Vector-borne infections (VBI) are defined as infectious diseases transmitted by the bite or mechanical transfer of arthropod vectors. They constitute a significant proportion of the global infectious disease burden. United States (U.S.) Department of Defense (DoD) personnel are especially vulnerable to VBIs due to occupational contact with arthropod vectors, immunological naiveté to previously unencountered pathogens, and limited diagnostic and treatment options available in the austere and unstable environments sometimes associated with military operations. In addition to the risk uniquely encountered by military populations, other factors have driven the worldwide emergence of VBIs. Unprecedented levels of global travel, tourism and trade, and blurred lines of demarcation between zoonotic VBI reservoirs and human populations increase vector exposure. Urban growth in previously undeveloped regions and perturbations in global weather patterns also contribute to the rise of VBIs. The Armed Forces Health Surveillance Center-Global Emerging Infections Surveillance and Response System (AFHSC-GEIS) and its partners at DoD overseas laboratories form a network to better characterize the nature, emergence and growth of VBIs globally. In 2009 the network tested 19,730 specimens from 25 sites for Plasmodium species and malaria drug resistance phenotypes and nearly another 10,000 samples to determine the etiologies of non-Plasmodium species VBIs from regions spanning from Oceania to Africa, South America, and northeast, south and Southeast Asia. This review describes recent VBI-related epidemiological studies conducted by AFHSC-GEIS partner laboratories within the OCONUS DoD laboratory network emphasizing their impact on human populations.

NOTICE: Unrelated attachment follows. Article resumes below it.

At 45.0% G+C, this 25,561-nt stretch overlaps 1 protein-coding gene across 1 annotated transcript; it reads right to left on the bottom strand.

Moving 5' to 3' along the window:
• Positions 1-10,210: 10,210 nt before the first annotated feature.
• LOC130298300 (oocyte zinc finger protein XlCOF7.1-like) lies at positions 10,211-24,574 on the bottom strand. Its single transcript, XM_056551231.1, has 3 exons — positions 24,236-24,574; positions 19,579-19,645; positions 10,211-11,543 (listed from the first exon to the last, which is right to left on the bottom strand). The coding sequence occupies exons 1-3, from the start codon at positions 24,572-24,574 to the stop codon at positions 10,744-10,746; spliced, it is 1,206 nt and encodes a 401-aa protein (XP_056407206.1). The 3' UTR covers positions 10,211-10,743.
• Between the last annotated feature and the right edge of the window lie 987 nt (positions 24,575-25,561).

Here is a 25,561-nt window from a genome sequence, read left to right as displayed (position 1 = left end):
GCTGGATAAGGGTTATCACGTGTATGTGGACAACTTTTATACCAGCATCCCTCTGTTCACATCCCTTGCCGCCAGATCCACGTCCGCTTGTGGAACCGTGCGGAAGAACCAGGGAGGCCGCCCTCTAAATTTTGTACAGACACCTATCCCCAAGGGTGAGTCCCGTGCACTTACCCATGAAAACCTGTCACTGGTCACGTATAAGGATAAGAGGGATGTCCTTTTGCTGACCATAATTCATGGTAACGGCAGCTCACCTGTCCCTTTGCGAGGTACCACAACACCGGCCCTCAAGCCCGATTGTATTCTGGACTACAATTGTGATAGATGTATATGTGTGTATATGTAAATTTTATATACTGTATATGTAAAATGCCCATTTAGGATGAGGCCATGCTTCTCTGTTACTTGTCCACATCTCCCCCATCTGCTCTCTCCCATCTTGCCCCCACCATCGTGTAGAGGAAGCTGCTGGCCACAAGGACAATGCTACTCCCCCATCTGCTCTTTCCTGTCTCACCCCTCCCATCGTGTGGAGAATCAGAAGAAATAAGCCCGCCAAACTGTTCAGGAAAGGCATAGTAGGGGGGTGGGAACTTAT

PMCID: PMC3092419  PMID: 21388569
7.  Identification of All Dengue Serotypes in Nepal 
Emerging Infectious Diseases  2008;14(10):1669-1670.
PMCID: PMC2609890  PMID: 18826846
dengue; Nepal; Aedes; serotype; PCR; ELISA; letter
8.  Global Distribution of Novel Rhinovirus Genotype 
Emerging Infectious Diseases  2008;14(6):944-947.
Global surveillance for a novel rhinovirus genotype indicated its association with community outbreaks and pediatric respiratory disease in Africa, Asia, Australia, Europe, and North America. Molecular dating indicates that these viruses have been circulating for at least 250 years.
PMCID: PMC2600308  PMID: 18507910
picornavirus; rhinovirus; HRV-C; multiplex MassTag PCR; lower respiratory tract infection; childhood pneumonia; dispatch
9.  Influenza A (H3N2) Outbreak, Nepal 
Emerging Infectious Diseases  2005;11(8):1186-1191.
Worldwide emergence of variant viruses has prompted a change in the 2005–2006 H3N2 influenza A vaccine strain.
In July 2004, an outbreak of influenza A (H3N2) was detected at 3 Bhutanese refugee camps in southeastern Nepal. Hemagglutination inhibition showed that ≈40% of the viruses from this outbreak were antigenically distinct from the A/Wyoming/3/03 vaccine strain. Four amino acid differences were observed in most of the 26 isolates compared with the A/Wyoming/3/2003 vaccine strain. All 4 substitutions are located within or adjacent to known antibody-binding sites. Several isolates showed a lysine-to-asparagine substitution at position 145 (K145N) in the hemagglutinin molecule, which may be noteworthy since position 145 is located within a glycosylation site and adjacent to an antibody-binding site. H3N2 viruses continue to drift from the vaccine strain and may remain as the dominant strains during the 2005–2006 influenza season. Thus, the 2005–2006 Northern Hemisphere vaccine strain was changed to A/California/7/2004, a virus with all 4 amino acid substitutions observed in these Nepalese isolates.
PMCID: PMC3320503  PMID: 16102305
Keywords: Influena A; H3N2; Hemagglutinin; genetic drift; variant

Results 1-9 (9)